In Uncategorized on January 31, 2012 at 11:14 pm

NEW YORK (CNNMoney) — Given advances in medicine, I’m worried my wife and I might outlive our retirement savings. I’ve started reading about annuities, but I’m confused about the difference between immediate annuities and another type I’ve heard referred to as a deferred income annuities. Can you explain the difference? — Daniel R.

Immediate annuities have been around since the days of the Romans, when someone with cash could purchase “annua,” or annual payments for life.

For the most part, immediate annuities work pretty much the same today (except the payments are usually monthly): You hand over a lump sum to an insurance company (or a financial services firm that represents the insurer) and in return you receive lifetime monthly payments, the size of which depends on the amount you invest, your age, gender and the prevailing level of interest rates.

Currently, a 65-year-old man investing $100,000 in an immediate annuity would receive payments of about $585 a month for life, while a woman would receive $540 or so (because women have a longer life expectancy).

There are a number of variations to this basic immediate annuity formula. If you want to be sure that the annuity payments will continue — not just for your lifetime, but as long as a spouse or other loved one is alive — you can choose a “joint-and-survivor” option. The trade-off is that the payment will be smaller than an immediate annuity for a single life.

But be aware that in return for the guarantee of lifetime payments, you typically give up all access to the money you put into the annuity. It’s no longer available for emergencies.

That said, in exchange for a smaller guaranteed payment, some immediate annuities will refund a portion of your money to your heirs if you die before you receive monthly payments equal to your original investment. I don’t think that option makes much sense, though, as it undermines the purpose of an annuity, which is to assure you have lifetime income.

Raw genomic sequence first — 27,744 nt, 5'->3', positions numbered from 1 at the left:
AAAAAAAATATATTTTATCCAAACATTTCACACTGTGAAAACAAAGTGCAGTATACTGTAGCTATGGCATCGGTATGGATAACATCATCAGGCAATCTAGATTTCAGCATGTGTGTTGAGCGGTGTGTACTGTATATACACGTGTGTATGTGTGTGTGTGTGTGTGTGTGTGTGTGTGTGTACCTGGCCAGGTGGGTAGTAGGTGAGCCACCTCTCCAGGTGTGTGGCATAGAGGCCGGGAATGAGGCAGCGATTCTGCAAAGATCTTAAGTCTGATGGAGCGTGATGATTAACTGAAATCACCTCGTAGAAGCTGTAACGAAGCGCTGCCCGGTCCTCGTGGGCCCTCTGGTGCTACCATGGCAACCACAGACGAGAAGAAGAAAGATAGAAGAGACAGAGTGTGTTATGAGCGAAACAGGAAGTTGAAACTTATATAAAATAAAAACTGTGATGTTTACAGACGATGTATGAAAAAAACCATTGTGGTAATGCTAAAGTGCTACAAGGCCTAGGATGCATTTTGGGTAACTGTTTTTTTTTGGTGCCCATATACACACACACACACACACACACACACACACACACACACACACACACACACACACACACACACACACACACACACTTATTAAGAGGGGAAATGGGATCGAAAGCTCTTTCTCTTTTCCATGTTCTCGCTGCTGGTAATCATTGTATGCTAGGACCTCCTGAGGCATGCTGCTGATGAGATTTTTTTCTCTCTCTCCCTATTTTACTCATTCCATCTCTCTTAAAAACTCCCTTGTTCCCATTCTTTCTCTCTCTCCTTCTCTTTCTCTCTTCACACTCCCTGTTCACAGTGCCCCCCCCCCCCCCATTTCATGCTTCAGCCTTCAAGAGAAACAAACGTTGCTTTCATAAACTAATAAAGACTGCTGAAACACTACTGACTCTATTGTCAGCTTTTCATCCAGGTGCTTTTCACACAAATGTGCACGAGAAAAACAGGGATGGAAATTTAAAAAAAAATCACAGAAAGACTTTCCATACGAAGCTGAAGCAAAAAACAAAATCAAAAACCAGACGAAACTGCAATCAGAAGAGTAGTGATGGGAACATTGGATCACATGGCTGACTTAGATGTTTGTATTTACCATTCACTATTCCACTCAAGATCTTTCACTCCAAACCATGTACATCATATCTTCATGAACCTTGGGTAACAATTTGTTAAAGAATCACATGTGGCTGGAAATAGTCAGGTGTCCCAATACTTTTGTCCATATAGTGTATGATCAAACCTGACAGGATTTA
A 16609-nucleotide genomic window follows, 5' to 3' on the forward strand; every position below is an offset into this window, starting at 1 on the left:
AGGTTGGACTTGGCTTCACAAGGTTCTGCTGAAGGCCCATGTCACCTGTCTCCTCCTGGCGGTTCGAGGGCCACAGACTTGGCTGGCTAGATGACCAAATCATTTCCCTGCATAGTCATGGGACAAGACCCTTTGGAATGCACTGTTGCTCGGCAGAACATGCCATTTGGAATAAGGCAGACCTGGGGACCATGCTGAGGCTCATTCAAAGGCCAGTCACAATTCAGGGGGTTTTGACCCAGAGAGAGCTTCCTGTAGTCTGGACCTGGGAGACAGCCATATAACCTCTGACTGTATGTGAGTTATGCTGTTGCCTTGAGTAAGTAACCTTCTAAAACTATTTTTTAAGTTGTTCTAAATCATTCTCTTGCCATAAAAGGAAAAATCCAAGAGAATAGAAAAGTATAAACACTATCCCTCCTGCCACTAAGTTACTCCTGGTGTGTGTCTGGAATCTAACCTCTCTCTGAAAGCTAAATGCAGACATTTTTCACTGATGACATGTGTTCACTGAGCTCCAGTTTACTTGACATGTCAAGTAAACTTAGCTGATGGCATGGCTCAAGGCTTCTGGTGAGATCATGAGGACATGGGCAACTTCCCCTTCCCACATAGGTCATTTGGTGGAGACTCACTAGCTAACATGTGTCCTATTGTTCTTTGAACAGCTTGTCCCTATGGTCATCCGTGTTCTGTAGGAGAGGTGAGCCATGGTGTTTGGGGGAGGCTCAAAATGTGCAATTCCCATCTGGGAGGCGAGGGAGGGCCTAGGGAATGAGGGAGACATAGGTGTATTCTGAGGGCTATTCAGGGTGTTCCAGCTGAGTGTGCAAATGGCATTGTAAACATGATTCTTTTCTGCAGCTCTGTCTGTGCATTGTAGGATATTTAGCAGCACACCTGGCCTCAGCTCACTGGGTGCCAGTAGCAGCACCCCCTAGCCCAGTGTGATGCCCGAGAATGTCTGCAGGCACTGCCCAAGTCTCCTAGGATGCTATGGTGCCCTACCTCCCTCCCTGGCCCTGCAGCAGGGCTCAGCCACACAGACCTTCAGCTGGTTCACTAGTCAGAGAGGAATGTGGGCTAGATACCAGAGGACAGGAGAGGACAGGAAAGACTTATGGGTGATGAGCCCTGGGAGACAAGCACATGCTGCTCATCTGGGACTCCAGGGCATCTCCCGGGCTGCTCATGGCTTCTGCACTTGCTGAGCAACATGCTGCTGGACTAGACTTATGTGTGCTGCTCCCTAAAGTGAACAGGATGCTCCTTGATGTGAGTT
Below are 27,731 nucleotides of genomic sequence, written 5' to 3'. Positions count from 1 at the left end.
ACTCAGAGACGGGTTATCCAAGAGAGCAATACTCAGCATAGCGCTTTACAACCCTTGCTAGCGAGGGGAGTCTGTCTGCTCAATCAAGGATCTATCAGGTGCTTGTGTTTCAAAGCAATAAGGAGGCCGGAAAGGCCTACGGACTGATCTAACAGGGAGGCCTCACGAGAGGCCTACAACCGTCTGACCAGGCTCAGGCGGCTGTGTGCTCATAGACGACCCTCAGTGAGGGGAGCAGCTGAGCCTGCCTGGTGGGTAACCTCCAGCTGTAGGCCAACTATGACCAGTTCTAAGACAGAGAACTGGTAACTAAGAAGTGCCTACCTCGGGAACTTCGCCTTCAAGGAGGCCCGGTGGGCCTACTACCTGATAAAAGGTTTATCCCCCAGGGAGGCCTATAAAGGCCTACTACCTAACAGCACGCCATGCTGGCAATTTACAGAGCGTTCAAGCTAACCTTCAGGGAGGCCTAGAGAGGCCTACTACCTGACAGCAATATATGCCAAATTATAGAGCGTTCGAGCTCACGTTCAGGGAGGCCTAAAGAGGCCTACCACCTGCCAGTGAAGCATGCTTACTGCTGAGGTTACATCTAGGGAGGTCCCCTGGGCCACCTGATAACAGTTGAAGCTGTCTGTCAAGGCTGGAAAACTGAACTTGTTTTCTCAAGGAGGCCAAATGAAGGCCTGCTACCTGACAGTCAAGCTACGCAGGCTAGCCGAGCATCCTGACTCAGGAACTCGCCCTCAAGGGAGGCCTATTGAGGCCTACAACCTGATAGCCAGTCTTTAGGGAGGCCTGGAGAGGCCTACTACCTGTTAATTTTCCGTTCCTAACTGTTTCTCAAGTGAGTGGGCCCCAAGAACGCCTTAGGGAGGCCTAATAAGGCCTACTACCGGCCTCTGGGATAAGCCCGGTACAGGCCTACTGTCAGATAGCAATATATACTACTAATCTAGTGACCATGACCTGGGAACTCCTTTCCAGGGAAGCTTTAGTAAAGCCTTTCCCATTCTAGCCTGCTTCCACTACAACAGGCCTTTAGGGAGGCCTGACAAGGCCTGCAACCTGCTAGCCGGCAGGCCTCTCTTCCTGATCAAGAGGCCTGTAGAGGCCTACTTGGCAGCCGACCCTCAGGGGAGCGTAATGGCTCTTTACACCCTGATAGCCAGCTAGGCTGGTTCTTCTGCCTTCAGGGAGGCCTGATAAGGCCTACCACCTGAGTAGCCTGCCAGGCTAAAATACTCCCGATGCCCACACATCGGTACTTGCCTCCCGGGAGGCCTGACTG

You’re better off putting whatever money you want to leave to heirs — or have available for unexpected expenses — into more liquid assets like stocks, bonds or cash. And then go for the larger payment with whatever amount you decide to put into the annuity.

Best New Money Moves

As for the deferred income annuity you mention, it goes by many names. Some people refer to it as an advanced life delayed annuity. I’ve even heard people use the oxymoronic term “deferred immediate annuity” to describe it.

But the most frequently invoked name for this type of annuity is a longevity annuity, and it works as follows: You turn over a lump sum to the insurer just as with an immediate annuity. But unlike with an immediate annuity, the longevity annuity’s payments don’t start until much later, say 10 or 20 years down the road.